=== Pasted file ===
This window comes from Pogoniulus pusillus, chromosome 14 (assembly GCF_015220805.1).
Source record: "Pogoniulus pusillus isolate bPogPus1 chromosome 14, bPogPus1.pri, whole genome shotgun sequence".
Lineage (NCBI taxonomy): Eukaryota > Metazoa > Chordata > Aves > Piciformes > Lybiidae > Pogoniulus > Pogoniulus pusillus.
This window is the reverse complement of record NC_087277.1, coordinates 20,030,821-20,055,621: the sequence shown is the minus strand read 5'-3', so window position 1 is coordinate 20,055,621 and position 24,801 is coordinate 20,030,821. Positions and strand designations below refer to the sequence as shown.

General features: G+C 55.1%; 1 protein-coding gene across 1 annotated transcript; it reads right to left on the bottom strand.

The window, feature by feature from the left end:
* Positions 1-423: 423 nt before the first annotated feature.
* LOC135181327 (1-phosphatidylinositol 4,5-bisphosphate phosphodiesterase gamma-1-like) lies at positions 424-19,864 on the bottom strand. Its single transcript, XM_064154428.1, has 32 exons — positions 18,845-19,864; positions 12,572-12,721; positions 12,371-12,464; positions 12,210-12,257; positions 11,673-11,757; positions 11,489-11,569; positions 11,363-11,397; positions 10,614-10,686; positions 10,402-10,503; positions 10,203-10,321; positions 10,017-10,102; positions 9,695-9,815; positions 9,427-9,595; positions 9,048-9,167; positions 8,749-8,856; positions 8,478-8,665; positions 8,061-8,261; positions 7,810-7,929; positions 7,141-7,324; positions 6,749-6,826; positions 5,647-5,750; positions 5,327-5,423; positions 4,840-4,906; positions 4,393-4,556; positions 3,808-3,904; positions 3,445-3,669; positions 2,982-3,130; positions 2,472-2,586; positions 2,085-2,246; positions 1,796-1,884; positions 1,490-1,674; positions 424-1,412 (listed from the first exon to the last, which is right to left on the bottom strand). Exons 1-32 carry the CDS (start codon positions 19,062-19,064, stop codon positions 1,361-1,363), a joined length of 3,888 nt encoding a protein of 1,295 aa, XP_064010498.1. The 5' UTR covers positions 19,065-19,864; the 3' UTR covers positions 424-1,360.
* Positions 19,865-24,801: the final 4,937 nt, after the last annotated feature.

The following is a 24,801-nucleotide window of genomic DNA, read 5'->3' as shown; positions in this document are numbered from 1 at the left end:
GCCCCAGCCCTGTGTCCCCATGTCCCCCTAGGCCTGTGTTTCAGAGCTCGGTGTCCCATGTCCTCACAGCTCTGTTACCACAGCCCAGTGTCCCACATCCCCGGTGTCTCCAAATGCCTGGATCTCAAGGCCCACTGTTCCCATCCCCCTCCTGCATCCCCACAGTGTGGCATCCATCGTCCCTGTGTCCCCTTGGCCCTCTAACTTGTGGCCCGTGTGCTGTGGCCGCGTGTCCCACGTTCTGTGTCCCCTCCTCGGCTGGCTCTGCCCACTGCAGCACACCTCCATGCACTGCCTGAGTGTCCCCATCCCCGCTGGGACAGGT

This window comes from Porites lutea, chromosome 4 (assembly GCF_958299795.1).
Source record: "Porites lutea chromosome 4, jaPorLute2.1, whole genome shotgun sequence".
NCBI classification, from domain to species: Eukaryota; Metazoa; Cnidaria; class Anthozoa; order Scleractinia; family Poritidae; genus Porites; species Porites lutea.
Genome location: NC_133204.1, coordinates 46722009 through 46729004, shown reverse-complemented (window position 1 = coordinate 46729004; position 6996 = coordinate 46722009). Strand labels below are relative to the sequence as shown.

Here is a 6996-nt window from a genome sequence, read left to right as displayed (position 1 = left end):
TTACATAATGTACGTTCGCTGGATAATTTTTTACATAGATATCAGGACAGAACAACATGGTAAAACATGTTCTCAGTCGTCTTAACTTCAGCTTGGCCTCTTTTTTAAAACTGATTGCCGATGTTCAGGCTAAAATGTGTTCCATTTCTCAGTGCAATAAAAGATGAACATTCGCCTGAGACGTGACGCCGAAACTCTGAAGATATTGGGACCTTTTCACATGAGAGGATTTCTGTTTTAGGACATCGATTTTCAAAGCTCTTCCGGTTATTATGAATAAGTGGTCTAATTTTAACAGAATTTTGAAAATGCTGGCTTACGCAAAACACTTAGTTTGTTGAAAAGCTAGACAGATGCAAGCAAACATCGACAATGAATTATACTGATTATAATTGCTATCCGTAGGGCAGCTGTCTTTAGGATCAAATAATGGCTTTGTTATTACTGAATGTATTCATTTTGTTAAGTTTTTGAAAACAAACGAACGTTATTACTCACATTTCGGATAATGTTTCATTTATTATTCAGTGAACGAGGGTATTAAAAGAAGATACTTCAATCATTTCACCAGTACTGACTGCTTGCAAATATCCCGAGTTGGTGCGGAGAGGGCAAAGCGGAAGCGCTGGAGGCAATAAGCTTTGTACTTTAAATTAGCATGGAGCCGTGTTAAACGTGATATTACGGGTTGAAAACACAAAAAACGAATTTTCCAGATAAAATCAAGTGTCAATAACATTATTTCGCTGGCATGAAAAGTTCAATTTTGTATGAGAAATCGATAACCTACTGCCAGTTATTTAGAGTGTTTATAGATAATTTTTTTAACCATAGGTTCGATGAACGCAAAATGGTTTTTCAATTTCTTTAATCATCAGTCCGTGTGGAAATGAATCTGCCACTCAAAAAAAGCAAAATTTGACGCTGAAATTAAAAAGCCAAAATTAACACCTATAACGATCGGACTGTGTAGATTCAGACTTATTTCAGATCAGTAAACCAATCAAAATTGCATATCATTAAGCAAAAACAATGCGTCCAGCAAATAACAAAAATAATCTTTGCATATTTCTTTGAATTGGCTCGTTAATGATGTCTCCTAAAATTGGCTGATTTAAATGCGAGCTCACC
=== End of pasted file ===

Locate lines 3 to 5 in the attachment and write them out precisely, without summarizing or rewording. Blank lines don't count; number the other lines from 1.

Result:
Lineage (NCBI taxonomy): Eukaryota > Metazoa > Chordata > Aves > Piciformes > Lybiidae > Pogoniulus > Pogoniulus pusillus.
This window is the reverse complement of record NC_087277.1, coordinates 20,030,821-20,055,621: the sequence shown is the minus strand read 5'-3', so window position 1 is coordinate 20,055,621 and position 24,801 is coordinate 20,030,821. Positions and strand designations below refer to the sequence as shown.

General features: G+C 55.1%; 1 protein-coding gene across 1 annotated transcript; it reads right to left on the bottom strand.